Thinking of getting a TV aerial installed? Need to know more about them, like how much they cost, what are the different types? Have you moved into a new property without an aerial? Or are you having signal problems and need some advice? You’ll find the answers to these and many more questions below…
Who is this TV Aerial guide for?
- Anyone who’s just curious about what types of TV aerials are available and would like to know more
- If you’re looking to get a TV aerial installation done and need more knowledge before choosing a company
- If you’re having TV signal problems and would like some advice on what to look out for
- Or if you’re wondering whether you can install a TV aerial yourself.
- A short history of TV aerials
- What is a TV aerial?
- Types of TV aerial
- Do I really need a TV aerial?
- Signal issues and how to fix them
- How much do they cost?
- Can I install a TV aerial myself?
- TV aerial repairs, maintenance or replacements
An Introduction to the exciting world of TV Aerials
First, let’s get something out of the way before we continue. This guide is very much UK-centric. That means we’ll only be discussing how TV aerials are used within the United Kingdom and what you can watch with them here. Of course, the technology is basically the same wherever you are. So if you’re not in the UK by all means please do read on. It’s just important to note that every country works a bit differently on what TV signals are delivered. If you’re seeking a TV aerial installer it’s always best to speak to a local installer if you have any questions. Okay, now that’s out of the way let’s dig in.
So, although many people have upgraded to satellite dishes, TV aerials are still widely used in the UK and offer a free option for watching popular TV shows. According to Freeview – the company managing the free TV platform in the UK – 18 million households watch TV over a TV aerial!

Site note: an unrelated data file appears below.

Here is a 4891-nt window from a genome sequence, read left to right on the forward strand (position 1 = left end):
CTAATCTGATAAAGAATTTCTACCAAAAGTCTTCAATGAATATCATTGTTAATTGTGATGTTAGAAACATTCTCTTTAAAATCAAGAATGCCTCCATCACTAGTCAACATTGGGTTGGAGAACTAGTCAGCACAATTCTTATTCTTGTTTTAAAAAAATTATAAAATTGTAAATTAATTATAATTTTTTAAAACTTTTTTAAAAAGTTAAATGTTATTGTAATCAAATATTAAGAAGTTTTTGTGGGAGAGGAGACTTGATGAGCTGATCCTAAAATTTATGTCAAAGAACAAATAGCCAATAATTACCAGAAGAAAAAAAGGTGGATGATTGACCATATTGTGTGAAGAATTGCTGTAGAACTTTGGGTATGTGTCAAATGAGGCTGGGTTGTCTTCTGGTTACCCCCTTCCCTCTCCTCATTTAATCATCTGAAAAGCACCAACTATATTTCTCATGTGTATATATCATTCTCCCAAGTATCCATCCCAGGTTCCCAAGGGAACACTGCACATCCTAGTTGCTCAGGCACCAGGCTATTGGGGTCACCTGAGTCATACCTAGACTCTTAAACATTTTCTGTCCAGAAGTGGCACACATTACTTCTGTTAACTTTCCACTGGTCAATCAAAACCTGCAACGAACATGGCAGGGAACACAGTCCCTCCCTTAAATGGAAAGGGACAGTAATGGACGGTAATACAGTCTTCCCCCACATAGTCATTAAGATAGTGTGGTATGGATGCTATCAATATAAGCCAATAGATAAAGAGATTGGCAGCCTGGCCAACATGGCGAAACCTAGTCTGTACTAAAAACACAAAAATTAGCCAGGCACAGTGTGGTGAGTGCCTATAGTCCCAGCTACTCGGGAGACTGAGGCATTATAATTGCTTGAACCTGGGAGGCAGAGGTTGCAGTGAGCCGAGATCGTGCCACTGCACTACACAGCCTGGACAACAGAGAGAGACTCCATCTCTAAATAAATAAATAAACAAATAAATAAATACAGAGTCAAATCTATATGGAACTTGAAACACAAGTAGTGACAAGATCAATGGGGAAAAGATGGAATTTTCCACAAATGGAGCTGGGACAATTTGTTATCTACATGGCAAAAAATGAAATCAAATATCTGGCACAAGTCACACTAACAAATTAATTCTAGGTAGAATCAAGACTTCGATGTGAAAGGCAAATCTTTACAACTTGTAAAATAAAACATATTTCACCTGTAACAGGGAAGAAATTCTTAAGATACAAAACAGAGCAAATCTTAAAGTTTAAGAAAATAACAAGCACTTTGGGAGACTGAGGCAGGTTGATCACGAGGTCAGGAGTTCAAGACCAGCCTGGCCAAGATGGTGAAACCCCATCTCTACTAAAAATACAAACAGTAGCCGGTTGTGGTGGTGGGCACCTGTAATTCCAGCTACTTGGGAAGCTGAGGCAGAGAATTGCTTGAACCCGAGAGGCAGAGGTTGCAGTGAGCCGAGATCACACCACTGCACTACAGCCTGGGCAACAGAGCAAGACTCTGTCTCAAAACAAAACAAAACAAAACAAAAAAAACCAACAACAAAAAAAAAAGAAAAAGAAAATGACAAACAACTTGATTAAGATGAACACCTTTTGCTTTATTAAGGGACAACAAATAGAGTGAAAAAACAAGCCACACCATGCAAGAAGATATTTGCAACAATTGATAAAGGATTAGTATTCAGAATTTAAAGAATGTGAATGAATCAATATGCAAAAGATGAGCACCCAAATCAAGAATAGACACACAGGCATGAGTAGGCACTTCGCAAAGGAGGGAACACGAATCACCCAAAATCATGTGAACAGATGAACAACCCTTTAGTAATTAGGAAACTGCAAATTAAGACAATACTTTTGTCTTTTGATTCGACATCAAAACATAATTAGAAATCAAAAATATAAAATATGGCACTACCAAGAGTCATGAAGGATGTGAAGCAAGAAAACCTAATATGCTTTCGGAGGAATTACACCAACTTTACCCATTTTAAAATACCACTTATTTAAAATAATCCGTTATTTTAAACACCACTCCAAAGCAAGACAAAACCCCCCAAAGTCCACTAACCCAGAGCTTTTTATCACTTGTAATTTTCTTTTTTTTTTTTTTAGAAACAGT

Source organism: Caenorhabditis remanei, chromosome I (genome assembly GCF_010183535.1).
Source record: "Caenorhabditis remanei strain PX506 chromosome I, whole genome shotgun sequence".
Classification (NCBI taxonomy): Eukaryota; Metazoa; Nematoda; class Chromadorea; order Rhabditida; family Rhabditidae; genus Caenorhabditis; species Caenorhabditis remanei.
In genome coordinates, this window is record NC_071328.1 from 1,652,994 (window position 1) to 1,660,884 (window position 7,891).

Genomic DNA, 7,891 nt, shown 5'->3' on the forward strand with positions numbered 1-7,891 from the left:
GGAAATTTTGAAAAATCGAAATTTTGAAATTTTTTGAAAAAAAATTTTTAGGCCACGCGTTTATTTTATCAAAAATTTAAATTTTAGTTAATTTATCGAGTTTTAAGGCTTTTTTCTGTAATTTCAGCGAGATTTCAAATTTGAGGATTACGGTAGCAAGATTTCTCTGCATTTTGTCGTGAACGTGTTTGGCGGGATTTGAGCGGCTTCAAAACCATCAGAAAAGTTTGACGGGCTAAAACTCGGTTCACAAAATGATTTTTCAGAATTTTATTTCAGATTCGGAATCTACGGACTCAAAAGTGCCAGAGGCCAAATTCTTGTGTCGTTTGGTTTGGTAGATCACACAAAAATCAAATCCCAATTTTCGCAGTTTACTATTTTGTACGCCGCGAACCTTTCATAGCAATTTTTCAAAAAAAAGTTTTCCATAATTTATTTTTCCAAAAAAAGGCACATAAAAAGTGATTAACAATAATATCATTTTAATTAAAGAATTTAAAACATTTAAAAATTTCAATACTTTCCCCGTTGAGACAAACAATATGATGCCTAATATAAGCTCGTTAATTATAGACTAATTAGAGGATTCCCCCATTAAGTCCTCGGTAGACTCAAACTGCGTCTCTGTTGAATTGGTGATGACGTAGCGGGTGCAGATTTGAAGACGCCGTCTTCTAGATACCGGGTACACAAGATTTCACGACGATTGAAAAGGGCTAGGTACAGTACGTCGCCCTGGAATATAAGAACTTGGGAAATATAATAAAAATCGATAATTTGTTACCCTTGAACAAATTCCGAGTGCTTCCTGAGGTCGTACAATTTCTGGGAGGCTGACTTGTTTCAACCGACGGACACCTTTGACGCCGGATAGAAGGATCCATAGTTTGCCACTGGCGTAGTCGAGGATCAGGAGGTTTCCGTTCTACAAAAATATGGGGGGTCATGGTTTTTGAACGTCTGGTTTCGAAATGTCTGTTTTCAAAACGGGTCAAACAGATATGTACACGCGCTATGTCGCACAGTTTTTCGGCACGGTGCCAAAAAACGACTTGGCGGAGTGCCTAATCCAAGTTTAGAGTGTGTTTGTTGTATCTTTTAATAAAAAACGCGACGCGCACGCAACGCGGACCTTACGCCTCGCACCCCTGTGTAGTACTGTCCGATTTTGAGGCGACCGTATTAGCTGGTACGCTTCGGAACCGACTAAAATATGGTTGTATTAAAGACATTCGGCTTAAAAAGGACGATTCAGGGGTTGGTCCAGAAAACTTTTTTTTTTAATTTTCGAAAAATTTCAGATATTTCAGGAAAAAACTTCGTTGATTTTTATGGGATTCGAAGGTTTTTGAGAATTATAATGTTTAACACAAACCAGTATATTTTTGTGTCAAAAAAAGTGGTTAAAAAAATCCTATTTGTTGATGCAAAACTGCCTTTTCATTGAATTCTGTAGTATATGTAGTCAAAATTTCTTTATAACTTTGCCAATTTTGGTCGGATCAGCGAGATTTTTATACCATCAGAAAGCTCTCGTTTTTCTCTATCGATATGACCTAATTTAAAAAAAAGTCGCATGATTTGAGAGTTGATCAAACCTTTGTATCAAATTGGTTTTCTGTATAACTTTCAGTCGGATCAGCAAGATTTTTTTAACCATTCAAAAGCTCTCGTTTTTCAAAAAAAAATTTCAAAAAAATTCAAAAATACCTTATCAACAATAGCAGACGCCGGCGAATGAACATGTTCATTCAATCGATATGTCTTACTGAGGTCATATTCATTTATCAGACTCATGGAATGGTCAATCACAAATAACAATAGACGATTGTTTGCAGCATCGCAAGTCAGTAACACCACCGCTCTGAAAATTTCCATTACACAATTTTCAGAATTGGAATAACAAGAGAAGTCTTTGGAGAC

A short history of the TV Aerial
The first experiments using antennas that were eventually used to transmit TV signals date back to the 1830s. It was the German physicist, Henry Hertz, who was the first to prove that electromagnetic waves can pass between a transmitter and a receiver. But before him, it was a Scottish mathematical physicist, James Clerk Maxwell, who proposed the theory that Hertz based his work on. The eventual technology we use today also wouldn’t have been possible without the work of Guglielmo Marconi. He was an Italian inventor and electrical engineer who pioneered long-range radio transmissions.
Fast forward a half-century and it wasn’t until the 1950s that strange-looking TV aerials started appearing on rooftops throughout the UK. Back then there were only a couple of channels and it stayed like that for a long time! Nowadays of course we’re used to more channels than you can shake a stick at. Again from Wikipedia: “As of July 2020, [Freeview] had some 85 TV channels, 26 digital radio channels, 10 HD channels, six text services, 11 streamed channels, and one interactive channel.”
The Switch to Digital Television